Dr. David Matuszek,
Summer 1998, Villanova University
Write a program to do simple (variable-free) resolution on two clauses. By "variable free," I mean that two literals can be unified if and only if they are identical. For example, 'abc unifies with 'abc, and nothing else. This is so that you don't have to deal with the complexities of unification.
You will need some way of representing clauses and negated literals. An obvious way to represent a clause is as a list of literals; one way to represent the negation of 'abc is as '(not abc). Thus, the clause "poor v -smart v happy" might be represented as
'(poor (not smart) happy)
Your function should take two such clauses, resolve them, and return the result. If no resolution can be found, the boolean value #f should be returned instead. For example, the function call:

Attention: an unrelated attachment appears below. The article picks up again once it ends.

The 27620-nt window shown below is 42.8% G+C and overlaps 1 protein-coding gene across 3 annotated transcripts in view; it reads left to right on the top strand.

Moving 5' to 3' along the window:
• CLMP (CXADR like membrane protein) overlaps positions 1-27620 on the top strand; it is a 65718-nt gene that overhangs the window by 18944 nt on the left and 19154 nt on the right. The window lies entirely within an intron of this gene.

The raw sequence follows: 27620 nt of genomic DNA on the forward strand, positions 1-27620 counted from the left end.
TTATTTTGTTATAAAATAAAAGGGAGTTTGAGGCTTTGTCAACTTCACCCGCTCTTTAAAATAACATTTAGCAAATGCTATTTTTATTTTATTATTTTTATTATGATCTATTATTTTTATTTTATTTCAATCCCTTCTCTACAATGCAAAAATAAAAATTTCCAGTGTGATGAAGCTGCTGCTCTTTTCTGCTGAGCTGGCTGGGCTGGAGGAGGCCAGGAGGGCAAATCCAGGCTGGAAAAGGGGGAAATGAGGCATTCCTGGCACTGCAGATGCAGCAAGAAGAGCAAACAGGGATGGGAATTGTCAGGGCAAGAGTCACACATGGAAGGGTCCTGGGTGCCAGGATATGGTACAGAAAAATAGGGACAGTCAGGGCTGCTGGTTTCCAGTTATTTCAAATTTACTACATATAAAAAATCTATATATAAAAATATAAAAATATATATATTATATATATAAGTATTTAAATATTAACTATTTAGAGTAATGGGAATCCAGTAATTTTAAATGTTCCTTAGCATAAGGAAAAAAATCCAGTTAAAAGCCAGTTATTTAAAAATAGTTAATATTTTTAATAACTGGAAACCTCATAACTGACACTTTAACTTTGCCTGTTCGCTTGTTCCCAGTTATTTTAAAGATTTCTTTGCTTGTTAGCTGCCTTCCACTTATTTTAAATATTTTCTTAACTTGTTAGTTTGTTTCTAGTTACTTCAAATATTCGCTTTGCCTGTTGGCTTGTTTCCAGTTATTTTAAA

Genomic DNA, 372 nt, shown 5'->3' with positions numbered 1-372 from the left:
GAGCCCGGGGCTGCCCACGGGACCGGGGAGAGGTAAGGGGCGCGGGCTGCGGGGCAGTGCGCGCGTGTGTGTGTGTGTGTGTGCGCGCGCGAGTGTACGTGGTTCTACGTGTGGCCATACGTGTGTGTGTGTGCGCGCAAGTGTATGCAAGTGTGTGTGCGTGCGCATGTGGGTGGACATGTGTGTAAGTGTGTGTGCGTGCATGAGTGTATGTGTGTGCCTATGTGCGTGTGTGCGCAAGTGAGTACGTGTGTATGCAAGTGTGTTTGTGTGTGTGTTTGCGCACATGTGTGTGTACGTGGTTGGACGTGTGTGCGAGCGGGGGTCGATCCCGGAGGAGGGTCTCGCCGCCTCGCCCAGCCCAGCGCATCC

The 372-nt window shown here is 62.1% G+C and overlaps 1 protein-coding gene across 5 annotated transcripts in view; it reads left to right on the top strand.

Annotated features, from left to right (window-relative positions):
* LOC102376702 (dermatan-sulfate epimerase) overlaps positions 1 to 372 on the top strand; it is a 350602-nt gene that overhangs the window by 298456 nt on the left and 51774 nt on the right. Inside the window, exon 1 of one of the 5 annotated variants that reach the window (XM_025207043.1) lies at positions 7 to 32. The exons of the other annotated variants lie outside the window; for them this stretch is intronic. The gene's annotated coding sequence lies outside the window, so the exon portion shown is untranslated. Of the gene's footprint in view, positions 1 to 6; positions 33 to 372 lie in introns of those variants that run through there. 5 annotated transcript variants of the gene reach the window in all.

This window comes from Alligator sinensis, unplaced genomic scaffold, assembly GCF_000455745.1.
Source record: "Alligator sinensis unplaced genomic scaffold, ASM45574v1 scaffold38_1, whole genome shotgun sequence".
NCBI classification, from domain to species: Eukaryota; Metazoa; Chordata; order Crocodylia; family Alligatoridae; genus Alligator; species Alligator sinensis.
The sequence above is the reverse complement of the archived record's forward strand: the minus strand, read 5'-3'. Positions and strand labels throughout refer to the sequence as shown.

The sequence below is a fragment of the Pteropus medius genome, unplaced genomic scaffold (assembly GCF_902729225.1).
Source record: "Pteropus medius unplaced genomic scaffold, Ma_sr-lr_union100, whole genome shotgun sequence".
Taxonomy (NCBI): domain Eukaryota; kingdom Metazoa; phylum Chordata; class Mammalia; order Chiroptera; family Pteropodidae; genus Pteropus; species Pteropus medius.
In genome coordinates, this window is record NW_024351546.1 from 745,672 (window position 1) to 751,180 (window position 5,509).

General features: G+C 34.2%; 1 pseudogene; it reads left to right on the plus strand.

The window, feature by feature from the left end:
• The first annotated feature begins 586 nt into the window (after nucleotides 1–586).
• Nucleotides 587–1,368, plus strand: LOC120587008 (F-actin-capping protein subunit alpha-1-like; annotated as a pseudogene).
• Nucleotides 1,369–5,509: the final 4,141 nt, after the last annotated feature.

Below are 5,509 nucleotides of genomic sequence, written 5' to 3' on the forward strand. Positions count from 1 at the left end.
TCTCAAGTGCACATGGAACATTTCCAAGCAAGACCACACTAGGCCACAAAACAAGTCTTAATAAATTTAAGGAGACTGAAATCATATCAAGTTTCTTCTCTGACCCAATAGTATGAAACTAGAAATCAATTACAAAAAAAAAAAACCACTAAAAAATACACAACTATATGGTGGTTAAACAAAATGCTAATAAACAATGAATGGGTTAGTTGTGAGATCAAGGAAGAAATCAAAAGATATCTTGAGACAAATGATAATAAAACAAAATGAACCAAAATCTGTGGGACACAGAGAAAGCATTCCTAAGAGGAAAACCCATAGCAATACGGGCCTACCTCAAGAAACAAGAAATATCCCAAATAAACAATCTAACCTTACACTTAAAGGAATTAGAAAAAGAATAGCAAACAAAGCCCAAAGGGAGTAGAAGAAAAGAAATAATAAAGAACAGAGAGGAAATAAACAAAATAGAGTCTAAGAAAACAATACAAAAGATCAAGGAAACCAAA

(resolve '(t (not o) a (not d)) '(t a d (not p) (not o) l (not e)))
should give the result:
'(t (not o) a (not p) l (not e))
where the order of the literals in the result is not important.
Reminder: to do resolution, find a literal that is negated in one clause but not the other; then combine the two clauses, omitting this literal, and return a clause that has exactly one copy of each other literal.
If a pair of clauses has two different literals that may be used for resolution, then you need to resolve on only one of the literals. In variable-free resolution, the result will always be a clause that simplifies to TRUE (not necessarily the case in more complex resolutions!); for example, resolving
'(poor (not smart) happy) with '((not poor) smart happy)
'(smart (not smart) happy)
and, since "smart or not smart" is always TRUE, the result must be TRUE. For a little extra credit you can check for this case and return #t, but I won't require it.